Words related to utopia
also *ayu-, Proto-Indo-European root meaning "vital force, life; long life, eternity."
It forms all or part of: age; aught (n.1) "something; anything;" aye (adv.) "always, ever;" Ayurvedic; coetaneous; coeval; each; eon; eternal; eternity; ever; every; ewigkeit; hygiene; longevity; medieval; nay; never; no; primeval; sempiternal; tarnation; utopia.
It is the hypothetical source of/evidence for its existence is provided by: Sanskrit ayu- "life;" Avestan aiiu "age, life(time);" Greek aiōn "age, vital force; a period of existence, a lifetime, a generation; a long space of time," in plural, "eternity;" Latin aevum "space of time, eternity;" Gothic aiws "age, eternity," Old Norse ævi "lifetime," German ewig "everlasting," Old English a "ever, always."
"imaginary bad place," 1952, from dys- "bad, abnormal" + ending abstracted from utopia. Earlier in medical use, "displacement of an organ" (by 1844), with second element from Greek topos "place" (see topos). Dystopian was used in the non-medical sense in 1868 by J.S. Mill:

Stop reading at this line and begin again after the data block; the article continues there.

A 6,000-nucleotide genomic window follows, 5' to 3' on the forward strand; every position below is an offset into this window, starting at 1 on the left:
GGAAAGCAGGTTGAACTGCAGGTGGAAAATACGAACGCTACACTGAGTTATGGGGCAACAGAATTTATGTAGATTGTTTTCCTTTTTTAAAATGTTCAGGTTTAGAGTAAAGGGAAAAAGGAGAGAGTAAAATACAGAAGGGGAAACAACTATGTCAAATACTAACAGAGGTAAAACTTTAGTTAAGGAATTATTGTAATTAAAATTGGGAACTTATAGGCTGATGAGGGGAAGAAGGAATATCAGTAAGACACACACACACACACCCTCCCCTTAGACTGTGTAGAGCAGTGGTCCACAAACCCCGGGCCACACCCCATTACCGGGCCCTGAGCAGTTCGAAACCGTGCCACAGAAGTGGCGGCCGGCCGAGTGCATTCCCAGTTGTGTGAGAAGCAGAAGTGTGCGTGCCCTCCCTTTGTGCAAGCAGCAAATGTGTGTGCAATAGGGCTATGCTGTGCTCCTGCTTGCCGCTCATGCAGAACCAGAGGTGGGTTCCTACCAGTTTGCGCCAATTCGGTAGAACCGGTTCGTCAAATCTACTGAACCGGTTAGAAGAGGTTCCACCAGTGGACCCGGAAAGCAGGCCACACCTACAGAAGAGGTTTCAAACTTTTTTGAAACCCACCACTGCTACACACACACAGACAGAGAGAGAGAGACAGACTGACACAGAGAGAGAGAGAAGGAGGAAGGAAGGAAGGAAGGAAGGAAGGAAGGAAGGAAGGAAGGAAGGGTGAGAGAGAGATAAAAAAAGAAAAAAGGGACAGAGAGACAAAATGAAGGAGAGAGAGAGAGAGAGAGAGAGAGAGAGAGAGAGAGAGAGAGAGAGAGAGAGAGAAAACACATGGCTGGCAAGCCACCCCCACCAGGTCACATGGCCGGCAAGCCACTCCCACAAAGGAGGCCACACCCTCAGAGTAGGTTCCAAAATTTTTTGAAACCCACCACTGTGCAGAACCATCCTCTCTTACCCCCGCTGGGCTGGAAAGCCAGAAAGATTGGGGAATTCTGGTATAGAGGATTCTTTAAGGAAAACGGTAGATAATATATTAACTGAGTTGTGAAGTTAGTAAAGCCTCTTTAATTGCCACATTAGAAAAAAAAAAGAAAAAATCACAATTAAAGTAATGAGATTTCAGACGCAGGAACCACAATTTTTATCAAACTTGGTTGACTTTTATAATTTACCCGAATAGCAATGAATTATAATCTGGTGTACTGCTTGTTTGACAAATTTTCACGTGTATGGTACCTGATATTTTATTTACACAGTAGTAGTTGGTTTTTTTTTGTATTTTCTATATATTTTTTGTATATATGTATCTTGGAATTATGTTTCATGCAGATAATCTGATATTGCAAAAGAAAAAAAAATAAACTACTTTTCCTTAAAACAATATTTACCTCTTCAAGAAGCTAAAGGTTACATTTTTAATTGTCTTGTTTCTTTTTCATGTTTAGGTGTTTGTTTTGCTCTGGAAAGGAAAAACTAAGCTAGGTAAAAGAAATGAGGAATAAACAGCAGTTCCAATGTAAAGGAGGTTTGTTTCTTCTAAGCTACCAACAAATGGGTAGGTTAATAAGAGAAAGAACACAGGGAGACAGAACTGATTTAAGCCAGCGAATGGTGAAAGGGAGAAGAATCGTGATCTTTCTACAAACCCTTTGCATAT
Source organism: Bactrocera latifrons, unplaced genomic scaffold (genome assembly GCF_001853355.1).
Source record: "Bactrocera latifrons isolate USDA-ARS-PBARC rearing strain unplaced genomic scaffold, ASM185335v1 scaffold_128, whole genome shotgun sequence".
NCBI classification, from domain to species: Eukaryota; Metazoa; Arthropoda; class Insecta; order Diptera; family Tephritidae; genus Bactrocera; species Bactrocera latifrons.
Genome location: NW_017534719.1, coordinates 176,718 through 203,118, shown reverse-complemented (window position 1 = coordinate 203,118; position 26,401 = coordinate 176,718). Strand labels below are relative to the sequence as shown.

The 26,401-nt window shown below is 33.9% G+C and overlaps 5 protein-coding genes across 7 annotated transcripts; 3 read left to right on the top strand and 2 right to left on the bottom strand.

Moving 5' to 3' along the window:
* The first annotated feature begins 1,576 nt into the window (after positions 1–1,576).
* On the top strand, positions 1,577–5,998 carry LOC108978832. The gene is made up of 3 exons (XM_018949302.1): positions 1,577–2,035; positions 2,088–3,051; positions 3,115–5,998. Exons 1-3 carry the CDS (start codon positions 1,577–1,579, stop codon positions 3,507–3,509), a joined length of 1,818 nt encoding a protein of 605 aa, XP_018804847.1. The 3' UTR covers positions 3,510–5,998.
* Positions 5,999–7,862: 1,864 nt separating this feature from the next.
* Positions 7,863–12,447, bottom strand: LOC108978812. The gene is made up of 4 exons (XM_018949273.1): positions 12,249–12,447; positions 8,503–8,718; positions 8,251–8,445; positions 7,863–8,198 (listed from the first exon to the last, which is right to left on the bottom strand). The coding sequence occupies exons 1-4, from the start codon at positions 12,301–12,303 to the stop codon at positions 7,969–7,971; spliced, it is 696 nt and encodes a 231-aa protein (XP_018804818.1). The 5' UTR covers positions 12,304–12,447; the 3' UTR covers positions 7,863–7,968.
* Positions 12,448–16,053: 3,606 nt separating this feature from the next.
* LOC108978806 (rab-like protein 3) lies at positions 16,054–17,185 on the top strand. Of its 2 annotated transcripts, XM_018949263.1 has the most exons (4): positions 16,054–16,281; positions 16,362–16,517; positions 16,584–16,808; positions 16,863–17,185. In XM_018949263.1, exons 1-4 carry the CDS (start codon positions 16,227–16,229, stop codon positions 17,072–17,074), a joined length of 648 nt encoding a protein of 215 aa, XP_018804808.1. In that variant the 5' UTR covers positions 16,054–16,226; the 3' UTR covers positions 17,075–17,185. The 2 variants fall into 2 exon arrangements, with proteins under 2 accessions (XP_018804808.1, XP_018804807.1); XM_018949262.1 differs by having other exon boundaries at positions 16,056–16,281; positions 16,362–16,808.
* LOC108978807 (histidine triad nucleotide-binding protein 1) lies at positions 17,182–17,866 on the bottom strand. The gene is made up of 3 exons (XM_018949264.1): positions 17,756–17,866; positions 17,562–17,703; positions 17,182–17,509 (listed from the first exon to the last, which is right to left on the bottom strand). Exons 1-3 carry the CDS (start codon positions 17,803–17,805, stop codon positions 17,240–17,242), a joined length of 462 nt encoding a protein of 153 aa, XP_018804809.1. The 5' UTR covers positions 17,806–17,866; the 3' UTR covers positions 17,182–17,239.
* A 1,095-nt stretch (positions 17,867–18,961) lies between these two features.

I may be permitted, as one who, in common with many of my betters, have been subjected to the charge of being Utopian, to congratulate the Government on having joined that goodly company. It is, perhaps, too complimentary to call them Utopians, they ought rather to be called dys-topians, cacotopians. What is commonly called Utopian is something too good to be practicable; but what they appear favour is too bad to be practicable. [speech, March 12, 1868]
1550s, with reference to More's fictional country; 1610s as "extravagantly ideal, impossibly visionary," from utopia + -an. As a noun meaning "visionary idealist" it is recorded by 1832 (also in this sense was utopiast, 1845). Utopian socialism is from 1849, originally pejorative, in reference to the Paris uprising of 1848; also a dismissive term in communist jargon, in reference to the ideas of Fourier, St. Simon, and Owen, "the pre-scientific and infantile stage" of modern, practical socialism.